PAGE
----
Skip to main content

A weighty issue

Most women I know have issues about their weight. Most would like to lose a kg or two, usually from their thighs or tummies. Some agonise about it. Some take weight loss to an extreme; over the years I've known anorexics, bulimics, abusers of diet pills and other narcotics, extreme exercisers - all in the name of thin.

Kate Moss once said something along the lines of: "Nothing tastes as good as skinny feels." There are many many women out there who've adopted this as their mantra.

My weight is usually fairly consistent, give or take a few pounds - a combination of nervous energy, smoking (yes, rap knuckles) and trying not to eat unless I'm hungry. The exception is when I'm pregnant, when I start to pack on weight from the moment the pregnancy test shows positive; I now know, thanks to my wonderful Dubai-based OB, that this is mainly down to a glucose problem that only appears when I'm knocked up... something to do with rogue hormones apparently (I won't go into any more detail as I know many squeamish boys read this blog as well as women - so I'll spare you). What it also meant, apart from having to feed beads of blood into a little machine three times a day (yawn), was that my pregnancy diet was dull, dull, dull... Combined with the usual ban on sushi, rare meat and excessive wine, it's no wonder I spent those long pregnant months feeling as miserable as sin.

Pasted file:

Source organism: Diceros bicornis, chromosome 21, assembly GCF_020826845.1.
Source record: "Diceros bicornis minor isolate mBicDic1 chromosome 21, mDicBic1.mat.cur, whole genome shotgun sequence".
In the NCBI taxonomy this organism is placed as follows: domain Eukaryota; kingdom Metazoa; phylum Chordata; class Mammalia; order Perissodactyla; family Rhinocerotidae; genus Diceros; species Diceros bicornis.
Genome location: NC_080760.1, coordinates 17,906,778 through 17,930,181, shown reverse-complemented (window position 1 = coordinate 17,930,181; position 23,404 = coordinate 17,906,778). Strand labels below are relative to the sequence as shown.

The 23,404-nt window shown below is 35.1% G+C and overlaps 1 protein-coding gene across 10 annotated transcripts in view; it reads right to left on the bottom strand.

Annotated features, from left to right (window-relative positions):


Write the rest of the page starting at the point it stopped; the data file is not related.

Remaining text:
You see, I love food. I love to cook (when I'm in the mood), I love to try new flavours, I love trawling around foreign supermarkets to find new and exciting things to taste, I love the discovery of a truly excellent restaurant, I adore red wine (nothing fancy, nothing expensive, just drinkable).

For me, happiness is sitting around a big table with good, honest food, free-flowing wine and relaxed conversation (with the moments of reverent silence that mark a truly great meal).